Roger J Kerr says foreign investment inflows into NZ bonds underpins the Kiwi dollar. You agree?

Roger J Kerr says foreign investment inflows into NZ bonds underpins the Kiwi dollar. You agree?

 By Roger J Kerr

The movement up in the Kiwi dollar and Aussie dollar last Friday, despite slower growth to 7.6% pa in China, just tells you that the commodity and currency markets had already full priced-in the Chinese data beforehand.

These markets are now more certain that the Chinese will ease monetary policy further, which is positive for global commodities as it underwrites Chinese demand.

The other major factor maintaining the NZD and AUD at elevated levels to the USD is the fact that central banks and sovereign wealth funds in Asia are allocating investment funds in favour of our higher yielding currencies and away from the EUR and USD.

The increase in volumes of NZD’s being purchased by these overseas investors to buy NZ Government Bonds is evidenced by the chart below.

The amount of NZD denominated debt issued by the NZ Government has of course increased markedly since 2008 and these foreign investors have purchased most of the increase from $20 billion to above $40 billion.

The Asian investors into our bonds generally do not hedge out the NZD currency risk and therefore their flows have a direct positive impact on the exchange rate at the time of purchase.

As the economy grows over coming years and tax revenue into the Government increases the rate of new borrowing by the Government will reduce; that is, the rapid rate of increase in issuance (and thus foreign buying) seen over recent years will not repeat going forward.

Coupled with positive NZ economic fundamentals of selling food to rapidly growing Asian cities, the allocation of these investment funds to NZD’s stands as a major factor as to why we see the NZ dollar as stable in the medium term and stronger in the longer term.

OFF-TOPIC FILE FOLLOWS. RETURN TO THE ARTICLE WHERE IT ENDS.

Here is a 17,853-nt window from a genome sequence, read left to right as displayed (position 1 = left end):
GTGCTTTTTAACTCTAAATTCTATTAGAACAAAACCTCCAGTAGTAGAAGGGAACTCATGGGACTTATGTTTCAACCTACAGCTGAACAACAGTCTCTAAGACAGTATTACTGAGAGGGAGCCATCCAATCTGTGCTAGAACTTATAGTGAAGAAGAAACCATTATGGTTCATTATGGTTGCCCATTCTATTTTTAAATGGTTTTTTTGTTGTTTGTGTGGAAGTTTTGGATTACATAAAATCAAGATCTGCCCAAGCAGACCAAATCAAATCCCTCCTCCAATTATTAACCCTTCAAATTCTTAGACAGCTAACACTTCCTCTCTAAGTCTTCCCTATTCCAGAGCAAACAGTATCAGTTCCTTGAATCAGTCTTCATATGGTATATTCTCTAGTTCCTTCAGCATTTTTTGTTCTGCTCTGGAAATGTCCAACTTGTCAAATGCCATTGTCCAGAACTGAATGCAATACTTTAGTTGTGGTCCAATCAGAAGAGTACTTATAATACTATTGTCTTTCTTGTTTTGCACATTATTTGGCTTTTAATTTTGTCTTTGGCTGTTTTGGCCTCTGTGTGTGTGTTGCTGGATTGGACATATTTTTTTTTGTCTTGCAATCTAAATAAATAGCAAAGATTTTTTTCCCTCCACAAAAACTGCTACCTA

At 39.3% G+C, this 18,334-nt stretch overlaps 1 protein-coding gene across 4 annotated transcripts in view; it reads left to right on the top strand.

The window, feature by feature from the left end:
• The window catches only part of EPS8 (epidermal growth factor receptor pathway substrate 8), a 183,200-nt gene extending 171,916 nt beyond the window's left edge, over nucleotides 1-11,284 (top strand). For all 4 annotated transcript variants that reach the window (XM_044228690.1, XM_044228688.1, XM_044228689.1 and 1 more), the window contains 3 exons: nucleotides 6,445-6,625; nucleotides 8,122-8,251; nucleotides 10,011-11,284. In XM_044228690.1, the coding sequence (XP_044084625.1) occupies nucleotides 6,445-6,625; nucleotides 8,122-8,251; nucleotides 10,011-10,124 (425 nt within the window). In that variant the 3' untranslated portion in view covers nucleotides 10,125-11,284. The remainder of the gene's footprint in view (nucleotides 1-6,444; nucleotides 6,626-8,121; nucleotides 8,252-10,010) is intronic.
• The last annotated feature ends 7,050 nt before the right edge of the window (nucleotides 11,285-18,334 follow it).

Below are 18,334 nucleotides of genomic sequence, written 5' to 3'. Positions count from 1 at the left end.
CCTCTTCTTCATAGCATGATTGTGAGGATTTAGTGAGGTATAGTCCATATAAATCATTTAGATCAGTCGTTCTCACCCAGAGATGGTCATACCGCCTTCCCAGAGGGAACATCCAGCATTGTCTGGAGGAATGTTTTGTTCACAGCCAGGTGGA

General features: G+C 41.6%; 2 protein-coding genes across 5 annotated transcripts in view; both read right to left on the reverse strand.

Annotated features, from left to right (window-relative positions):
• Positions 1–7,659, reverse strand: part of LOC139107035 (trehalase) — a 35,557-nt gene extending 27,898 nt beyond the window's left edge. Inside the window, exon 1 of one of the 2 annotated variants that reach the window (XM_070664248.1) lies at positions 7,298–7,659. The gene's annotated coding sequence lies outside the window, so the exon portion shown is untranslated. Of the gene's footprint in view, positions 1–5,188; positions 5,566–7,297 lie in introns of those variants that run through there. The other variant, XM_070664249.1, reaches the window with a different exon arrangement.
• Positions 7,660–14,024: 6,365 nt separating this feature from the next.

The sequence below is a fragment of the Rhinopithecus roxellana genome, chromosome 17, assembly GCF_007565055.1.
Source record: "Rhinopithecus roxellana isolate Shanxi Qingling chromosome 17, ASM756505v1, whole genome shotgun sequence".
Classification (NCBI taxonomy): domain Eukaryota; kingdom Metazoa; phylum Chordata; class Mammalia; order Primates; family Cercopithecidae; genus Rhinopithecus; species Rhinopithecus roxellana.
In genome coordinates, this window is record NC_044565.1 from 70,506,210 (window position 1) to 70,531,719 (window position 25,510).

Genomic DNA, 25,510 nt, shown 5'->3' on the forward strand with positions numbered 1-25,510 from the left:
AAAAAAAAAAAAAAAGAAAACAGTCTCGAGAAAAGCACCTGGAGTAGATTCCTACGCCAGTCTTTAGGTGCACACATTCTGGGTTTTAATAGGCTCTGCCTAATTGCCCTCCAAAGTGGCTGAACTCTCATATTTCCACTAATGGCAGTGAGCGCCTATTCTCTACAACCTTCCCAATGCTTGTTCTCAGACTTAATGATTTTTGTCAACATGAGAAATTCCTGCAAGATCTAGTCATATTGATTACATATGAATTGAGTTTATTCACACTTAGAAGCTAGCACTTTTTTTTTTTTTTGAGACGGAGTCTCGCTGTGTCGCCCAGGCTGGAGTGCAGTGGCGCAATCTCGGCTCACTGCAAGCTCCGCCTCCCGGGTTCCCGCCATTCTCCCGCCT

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* Roger J Kerr runs Asia Pacific Risk Management. He specialises in fixed interest securities and is a commentator on economics and markets. More commentary and useful information on fixed interest investing can be found at rogeradvice.com

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4 Comments

Underpins or "overprices"? forcing us 'as a nation' to increase taxes on the people, forces us to sell our best infrastructural assets to please the IMF and the US FED so we can fund ever more credit swaps in return to pay for our benefits to prop up cost of living affordability.
Yeahhhhhh. Good ONE Roger!  Well thought out my friend

It all goes to prove that we should embark on our own version of QE by borrowing from the RB and pay any interest to ourselves and not the Asian lenders.
Time for action!

Verbal Viagra !    Discussion about the dollars daily flucuations sound like conversation in an erectile disfunction clinic.  "It's up.  It's down.  It's wilting."
Language itself defines a lot of thinking.   When the Kiwi dollar is said to be 'up'  -- in fact it's New Zealanders who are getting shagged.
When the dollar is 'strong' --  there is some exporting business who is suffering.  A 'stong dollar' sometimes seems to indicate everything is great.  But it's not so.
Lets change the language.  I would like to hear on the news.  "The New Zealand dollar improved markedly today as the exchange rate went from 80c to 78c US"

Couldn't agree more with Justice, KH, and Basel Brush above. From a current account point of view, this is a self fulfilling vicious circle, where the more we sell these bonds to foreigners, the higher the exchange rate, the less actual stuff and services we can afford to sell them, the more we need to borrow. The Reserve Bank has been useless in managing that cycle, championing with no good reason as high an exchange rate as they possibly could. Hoorah, inflation is at 1%; on the back of borrowing $300 million a week as a country. If the government does actually fix its deficit, then the problem will only swing back to the private sector so fixing that government deficit is a mere sideshow.
Well past time to break the cycle, and concentrate on the current account. It would cause us a lot less pain than some think..